FPGA-based Physical Unclonable Functions (PUF) have emerged as a viable alternative to permanent key storage by turning effects of inaccuracies during the manufacturing process of a chip into a unique, FPGA-intrinsic secret. However, many fixed PUF designs may suffer from unsatisfactory statistical properties in terms of uniqueness, uniformity, and robustness. Moreover, a PUF signature may alter over time due to aging or changing operating conditions, rendering a PUF insecure in the worst case. As a remedy, we propose
, a novel class of FPGA-based PUF designs with tunable uniqueness and reliability characteristics. By the use of addressable shift registers available on an FPGA, we show that a wide configuration space for adjusting a device-specific PUF response is obtained without any sacrifice of randomness. In particular, we demonstrate the concept of address-tunable propagation delays, whereby we are able to increase or decrease the probability of obtaining “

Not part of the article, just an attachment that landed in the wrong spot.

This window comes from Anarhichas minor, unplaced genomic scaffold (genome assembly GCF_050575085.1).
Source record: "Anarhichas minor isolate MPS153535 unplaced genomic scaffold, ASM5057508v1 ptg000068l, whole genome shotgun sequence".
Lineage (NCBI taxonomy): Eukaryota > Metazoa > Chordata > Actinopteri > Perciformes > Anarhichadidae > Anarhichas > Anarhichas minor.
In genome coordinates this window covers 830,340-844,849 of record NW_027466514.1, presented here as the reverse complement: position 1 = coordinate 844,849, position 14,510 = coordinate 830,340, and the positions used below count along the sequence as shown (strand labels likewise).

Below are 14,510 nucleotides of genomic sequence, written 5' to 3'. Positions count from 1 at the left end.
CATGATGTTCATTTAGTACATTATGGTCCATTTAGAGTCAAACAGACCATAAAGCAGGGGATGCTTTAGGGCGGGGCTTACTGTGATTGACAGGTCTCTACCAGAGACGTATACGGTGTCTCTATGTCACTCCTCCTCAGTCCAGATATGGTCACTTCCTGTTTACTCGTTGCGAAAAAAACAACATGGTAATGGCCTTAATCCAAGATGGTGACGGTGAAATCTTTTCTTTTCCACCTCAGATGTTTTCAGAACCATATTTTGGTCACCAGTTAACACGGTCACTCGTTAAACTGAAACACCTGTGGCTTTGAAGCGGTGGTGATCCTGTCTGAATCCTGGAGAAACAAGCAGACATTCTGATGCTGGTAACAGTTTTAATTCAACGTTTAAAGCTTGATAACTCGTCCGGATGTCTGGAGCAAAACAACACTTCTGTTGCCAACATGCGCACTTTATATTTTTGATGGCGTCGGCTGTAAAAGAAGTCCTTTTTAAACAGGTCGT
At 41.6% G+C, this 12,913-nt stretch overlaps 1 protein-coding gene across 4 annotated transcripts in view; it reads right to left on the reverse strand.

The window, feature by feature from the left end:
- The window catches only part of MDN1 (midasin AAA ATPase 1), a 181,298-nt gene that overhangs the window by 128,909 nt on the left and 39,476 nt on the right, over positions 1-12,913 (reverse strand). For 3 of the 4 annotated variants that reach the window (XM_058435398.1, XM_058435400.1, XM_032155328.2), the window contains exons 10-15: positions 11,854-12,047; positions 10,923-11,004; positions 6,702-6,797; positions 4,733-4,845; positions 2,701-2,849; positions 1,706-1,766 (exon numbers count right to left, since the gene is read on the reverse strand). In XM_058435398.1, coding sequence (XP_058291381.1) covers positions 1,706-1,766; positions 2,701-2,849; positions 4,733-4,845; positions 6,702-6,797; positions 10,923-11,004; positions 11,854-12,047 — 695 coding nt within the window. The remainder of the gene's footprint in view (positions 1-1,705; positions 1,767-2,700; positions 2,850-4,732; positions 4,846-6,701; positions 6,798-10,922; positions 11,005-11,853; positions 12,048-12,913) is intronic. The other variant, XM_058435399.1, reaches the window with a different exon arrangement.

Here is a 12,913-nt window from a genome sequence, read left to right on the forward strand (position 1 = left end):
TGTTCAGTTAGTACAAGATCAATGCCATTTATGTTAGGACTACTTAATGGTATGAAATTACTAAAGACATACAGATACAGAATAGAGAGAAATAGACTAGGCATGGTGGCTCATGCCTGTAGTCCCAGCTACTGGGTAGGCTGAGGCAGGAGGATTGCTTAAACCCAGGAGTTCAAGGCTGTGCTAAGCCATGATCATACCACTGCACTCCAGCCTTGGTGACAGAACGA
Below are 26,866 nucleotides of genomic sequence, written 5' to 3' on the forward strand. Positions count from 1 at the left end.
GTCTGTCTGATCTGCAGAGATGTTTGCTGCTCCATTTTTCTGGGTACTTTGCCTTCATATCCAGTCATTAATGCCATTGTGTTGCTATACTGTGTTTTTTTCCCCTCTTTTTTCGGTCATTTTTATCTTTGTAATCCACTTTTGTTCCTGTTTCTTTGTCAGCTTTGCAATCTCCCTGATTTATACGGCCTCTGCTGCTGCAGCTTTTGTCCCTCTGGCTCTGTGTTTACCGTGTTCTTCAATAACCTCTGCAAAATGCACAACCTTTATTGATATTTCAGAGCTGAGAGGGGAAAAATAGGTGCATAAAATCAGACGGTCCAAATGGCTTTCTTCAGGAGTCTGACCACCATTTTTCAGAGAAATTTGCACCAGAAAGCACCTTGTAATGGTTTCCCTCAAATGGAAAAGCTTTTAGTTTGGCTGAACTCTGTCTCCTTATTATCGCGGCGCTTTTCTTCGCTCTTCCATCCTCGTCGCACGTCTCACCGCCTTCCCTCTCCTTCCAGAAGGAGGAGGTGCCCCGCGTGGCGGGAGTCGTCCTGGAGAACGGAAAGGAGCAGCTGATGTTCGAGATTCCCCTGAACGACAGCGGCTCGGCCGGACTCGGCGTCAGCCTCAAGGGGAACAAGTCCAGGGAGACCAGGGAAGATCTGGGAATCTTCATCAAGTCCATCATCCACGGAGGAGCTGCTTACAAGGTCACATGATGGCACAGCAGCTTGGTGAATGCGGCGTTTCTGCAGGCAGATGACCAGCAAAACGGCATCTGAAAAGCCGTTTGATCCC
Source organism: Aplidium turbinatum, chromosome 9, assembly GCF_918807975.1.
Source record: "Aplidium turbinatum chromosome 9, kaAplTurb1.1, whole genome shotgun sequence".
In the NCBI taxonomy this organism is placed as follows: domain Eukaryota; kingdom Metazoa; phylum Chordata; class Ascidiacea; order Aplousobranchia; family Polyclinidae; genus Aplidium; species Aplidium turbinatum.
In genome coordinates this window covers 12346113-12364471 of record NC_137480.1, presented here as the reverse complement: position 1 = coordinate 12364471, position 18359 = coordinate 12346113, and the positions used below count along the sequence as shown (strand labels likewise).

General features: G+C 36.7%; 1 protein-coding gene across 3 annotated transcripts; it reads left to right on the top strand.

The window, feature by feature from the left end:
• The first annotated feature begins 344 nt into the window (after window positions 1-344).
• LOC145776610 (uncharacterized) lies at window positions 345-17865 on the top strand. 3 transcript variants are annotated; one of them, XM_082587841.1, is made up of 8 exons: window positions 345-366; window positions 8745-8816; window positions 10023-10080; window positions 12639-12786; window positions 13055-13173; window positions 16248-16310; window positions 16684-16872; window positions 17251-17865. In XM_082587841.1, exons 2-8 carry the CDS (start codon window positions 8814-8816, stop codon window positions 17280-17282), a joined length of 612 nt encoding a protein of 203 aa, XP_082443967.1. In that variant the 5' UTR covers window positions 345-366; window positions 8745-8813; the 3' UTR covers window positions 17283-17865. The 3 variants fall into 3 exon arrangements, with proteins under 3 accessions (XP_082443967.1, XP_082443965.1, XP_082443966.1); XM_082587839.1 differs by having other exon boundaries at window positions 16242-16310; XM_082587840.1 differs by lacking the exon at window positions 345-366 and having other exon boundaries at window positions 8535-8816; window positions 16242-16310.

”s in the PUF response. Experimental evaluations on a group of six 28 nm Xilinx Artix-7 FPGAs show that CHOICE PUFs provide a large range of configurations to allow a fine-tuning to an average uniqueness between 49% and 51%, while simultaneously achieving bit error rates below 1.5%, thus outperforming state-of-the-art PUF designs. Moreover, with only a single FPGA slice per PUF bit, CHOICE is one of the smallest PUF designs currently available for FPGAs. It is well-known that signal propagation delays are affected by temperature, as the operating temperature impacts the internal currents of transistors that ultimately make up the circuit. We therefore comprehensively investigate how temperature variations affect the PUF response and demonstrate how the tunability of CHOICE enables us to determine configurations that show a high robustness to such variations. As a case study, we present a cryptographic key generation scheme based on CHOICE PUF responses as device-intrinsic secret and investigate the design objectives resource costs, performance, and temperature robustness to show the practicability of our approach.